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Reflections on life | Photographer Dougie Wallace

Reflections on life | Photographer Dougie Wallace | PHOTOGRAPHERS | Scoop.it

Reflections On Life The faces of commuters in cities throughout the world glimpsed through the windows of trams at the moment of departure.

 

Reflections On Life is the result of an ongoing project that has led Wallace to record the daily commute in cities as diverse as Lisbon in Portugal and Alexandria in Egypt, as well as major Eastern European centres including Sarajevo, Ukraine and Albania.  Reflections On life is a series of photographs that shows the faces of passengers glimpsed through the windows of trams at the moment of departure.

 

As the subjects go about their lives, a reflection of their city, be it grand architecture or garish posters is captured on each traveller’s face.  Often the subject appears to be looking the viewer directly in the eye, their gaze intense, lost in thought as they prepare to leave.

 

Wallace says: “I became increasingly fascinated with the idea of reflections and the ability these have to change and make us reconsider our perceptions of everyday life.” 

Reflections On Life is the result of an ongoing project that has led Wallace to record the daily commute in cities as diverse as Lisbon in Portugal and Alexandria in Egypt, as well as major Eastern European centres including Sarajevo, Ukraine and Albania. Reflections On life is a series of photographs that shows the faces of passengers glimpsed through the windows of trams at the moment of departure.

 

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City Silhouettes : JASPER JAMES - PHOTOGRAPHER - BEIJING CHINA

City Silhouettes : JASPER JAMES - PHOTOGRAPHER - BEIJING CHINA | PHOTOGRAPHERS | Scoop.it

Over the past decade Jasper James, currently based in Beijing, has lived and worked in New York and London covering assignments around the globe for some of the world’s leading magazines, design and advertising clients. Of this series, City Silhouettes, he writes:

‘These photos are part of an ongoing project that I have been shooting for the past few years in various cities around Asia. Sometime in 2008, the number of people living in urban areas outnumbered those living in rural areas for the first time in history. I thought it would be interesting to shoot portraits of these city dwellers combined with the image of a cityscape.

‘The images are made in camera with just a basic adjustment in contrast and colours but no retouching. I’m currently planning exhibitions of the images and looking for an interested publisher.’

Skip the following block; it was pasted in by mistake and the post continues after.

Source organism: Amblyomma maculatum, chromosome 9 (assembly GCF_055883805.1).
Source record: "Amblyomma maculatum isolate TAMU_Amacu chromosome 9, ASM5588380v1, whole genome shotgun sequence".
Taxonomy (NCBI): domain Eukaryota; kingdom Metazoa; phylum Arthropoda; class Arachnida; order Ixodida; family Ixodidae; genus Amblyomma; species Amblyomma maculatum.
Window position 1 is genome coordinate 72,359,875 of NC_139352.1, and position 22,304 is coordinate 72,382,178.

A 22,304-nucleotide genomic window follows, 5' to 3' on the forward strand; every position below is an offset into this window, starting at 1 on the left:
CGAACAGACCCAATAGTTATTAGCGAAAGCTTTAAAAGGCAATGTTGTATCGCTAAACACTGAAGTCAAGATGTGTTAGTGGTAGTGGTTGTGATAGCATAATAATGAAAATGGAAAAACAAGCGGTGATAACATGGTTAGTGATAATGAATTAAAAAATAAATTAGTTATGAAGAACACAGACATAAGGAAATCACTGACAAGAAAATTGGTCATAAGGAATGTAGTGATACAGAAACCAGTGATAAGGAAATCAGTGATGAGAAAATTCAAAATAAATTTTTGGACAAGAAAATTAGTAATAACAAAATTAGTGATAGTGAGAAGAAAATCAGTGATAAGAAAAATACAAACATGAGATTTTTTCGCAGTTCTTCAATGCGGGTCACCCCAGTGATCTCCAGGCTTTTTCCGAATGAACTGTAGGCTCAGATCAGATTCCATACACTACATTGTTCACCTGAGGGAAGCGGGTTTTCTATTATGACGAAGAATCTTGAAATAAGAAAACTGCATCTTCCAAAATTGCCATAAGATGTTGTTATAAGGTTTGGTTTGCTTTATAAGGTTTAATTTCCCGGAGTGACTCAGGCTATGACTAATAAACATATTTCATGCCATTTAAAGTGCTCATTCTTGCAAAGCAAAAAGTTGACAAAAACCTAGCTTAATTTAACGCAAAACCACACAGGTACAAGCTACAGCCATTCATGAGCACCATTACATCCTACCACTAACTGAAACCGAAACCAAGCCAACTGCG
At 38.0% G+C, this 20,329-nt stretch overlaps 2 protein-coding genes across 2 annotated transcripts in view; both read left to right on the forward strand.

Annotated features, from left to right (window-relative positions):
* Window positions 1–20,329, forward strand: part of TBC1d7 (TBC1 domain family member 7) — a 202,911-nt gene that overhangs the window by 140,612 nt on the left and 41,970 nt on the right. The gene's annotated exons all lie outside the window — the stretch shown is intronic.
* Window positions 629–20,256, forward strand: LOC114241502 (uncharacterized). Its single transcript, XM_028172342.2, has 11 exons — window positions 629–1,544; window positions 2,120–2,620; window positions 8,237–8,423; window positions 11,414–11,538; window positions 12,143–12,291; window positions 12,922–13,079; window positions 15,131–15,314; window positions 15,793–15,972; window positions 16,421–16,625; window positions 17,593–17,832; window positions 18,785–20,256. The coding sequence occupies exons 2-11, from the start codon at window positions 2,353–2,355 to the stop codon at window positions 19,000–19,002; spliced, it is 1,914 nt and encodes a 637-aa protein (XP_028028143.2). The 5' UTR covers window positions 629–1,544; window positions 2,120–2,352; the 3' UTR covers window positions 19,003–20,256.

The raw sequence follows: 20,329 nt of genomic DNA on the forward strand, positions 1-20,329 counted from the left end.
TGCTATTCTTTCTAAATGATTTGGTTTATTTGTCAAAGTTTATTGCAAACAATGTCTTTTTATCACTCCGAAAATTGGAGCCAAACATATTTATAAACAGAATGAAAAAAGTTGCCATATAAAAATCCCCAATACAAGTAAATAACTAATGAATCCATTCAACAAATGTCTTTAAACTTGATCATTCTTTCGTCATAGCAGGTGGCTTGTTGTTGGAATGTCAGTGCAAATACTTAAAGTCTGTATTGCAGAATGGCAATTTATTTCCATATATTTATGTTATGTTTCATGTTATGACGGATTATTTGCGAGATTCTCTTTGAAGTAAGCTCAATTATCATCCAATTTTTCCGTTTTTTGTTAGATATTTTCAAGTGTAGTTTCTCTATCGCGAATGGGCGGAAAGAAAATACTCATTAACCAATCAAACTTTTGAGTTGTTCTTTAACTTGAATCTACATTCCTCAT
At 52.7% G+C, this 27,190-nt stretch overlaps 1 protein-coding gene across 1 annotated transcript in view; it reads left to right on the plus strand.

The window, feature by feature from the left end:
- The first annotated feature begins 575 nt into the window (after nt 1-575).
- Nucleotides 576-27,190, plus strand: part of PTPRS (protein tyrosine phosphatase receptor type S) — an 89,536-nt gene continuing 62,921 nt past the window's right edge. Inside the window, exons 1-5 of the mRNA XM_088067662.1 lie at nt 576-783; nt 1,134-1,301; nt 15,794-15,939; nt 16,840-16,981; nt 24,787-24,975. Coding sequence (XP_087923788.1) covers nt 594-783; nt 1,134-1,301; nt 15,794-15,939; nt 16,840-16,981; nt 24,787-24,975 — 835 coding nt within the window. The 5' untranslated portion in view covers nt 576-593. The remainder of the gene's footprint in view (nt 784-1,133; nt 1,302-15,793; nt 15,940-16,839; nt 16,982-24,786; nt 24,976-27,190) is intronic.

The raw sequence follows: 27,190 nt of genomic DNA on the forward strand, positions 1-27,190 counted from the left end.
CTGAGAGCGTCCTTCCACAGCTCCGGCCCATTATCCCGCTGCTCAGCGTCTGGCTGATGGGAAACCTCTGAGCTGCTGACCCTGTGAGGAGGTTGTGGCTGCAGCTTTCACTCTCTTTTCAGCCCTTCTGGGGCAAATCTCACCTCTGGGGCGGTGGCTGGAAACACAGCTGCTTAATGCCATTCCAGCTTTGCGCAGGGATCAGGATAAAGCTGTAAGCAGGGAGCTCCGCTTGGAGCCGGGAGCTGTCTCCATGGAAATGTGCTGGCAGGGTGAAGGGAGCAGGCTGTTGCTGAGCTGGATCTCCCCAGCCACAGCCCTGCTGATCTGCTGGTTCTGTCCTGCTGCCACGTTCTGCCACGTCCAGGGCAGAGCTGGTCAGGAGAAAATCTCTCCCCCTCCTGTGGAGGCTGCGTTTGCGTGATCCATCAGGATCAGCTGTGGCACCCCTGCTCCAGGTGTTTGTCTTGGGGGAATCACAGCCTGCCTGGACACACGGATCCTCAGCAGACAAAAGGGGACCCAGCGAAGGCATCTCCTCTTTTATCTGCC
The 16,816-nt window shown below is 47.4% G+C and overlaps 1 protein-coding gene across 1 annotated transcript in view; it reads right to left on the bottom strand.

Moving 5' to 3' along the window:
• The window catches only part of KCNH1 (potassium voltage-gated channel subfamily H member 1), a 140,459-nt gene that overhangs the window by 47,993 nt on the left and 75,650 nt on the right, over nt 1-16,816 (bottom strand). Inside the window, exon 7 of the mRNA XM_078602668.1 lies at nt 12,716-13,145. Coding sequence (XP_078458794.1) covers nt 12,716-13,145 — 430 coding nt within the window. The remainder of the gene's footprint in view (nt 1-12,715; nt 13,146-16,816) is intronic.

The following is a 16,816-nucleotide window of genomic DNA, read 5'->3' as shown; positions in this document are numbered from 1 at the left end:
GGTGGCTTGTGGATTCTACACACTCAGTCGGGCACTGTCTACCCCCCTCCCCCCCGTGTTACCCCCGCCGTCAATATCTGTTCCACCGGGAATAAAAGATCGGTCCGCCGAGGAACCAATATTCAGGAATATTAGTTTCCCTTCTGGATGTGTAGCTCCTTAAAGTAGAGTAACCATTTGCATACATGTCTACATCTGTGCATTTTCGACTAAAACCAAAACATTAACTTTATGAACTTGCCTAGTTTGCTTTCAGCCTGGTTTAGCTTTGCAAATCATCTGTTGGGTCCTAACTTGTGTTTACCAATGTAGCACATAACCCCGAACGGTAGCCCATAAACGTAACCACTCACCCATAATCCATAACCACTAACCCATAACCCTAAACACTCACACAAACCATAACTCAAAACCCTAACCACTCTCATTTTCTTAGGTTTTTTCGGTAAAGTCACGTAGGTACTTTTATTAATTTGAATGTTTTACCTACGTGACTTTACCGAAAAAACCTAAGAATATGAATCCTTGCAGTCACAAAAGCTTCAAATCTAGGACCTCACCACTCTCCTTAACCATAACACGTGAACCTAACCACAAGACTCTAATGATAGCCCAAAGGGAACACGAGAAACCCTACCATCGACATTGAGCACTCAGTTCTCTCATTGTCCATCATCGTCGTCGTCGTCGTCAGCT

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Dogs in Cars | Photographer : Martin Usborne

Dogs in Cars | Photographer : Martin Usborne | PHOTOGRAPHERS | Scoop.it

Martin Usborne lives in central London where he has his photographic studio. He started his photographic career after a number of years working as a creative director in children’s TV. Before that he studied psychology at Edinburgh University and then animation at Glasgow School of Art.

Of this work, MUTE: the silence of dogs in cars’, he writes, ‘I was once left in a car at a young age. I don’t know when or where or for how long, possibly at the age of four, perhaps outside Tesco’s, probably for fifteen minutes only. The details don’t matter. The point is that I wondered if anyone would come back. It seems trivial now but in a child’s mind it is possible to be alone forever. Around the same age I began to feel a deep affinity with animals – in particular their plight at the hands of humans. I remember watching TV and seeing footage of a dog being put in a plastic bag and being kicked. What appalled me most was that the dog could not speak back. It’s muteness terrified me. I should say that I was a well-loved child and never abandoned and yet it is clear that both these experiences arose from the same place deep inside me: a fear of being alone and unheard. Perhaps this is a fear we all share at some level, I am not sure. The images in this series explore that feeling, both in relation to myself and to animals in general.

‘When I started this project I knew the photos would be dark. What I didn’t expect was to see so many subtle reactions by the dogs: some sad, some expectant, some angry, some dejected. It was as if upon opening up a box of grey-coloured pencils I was surprised to see so many shades inside’.

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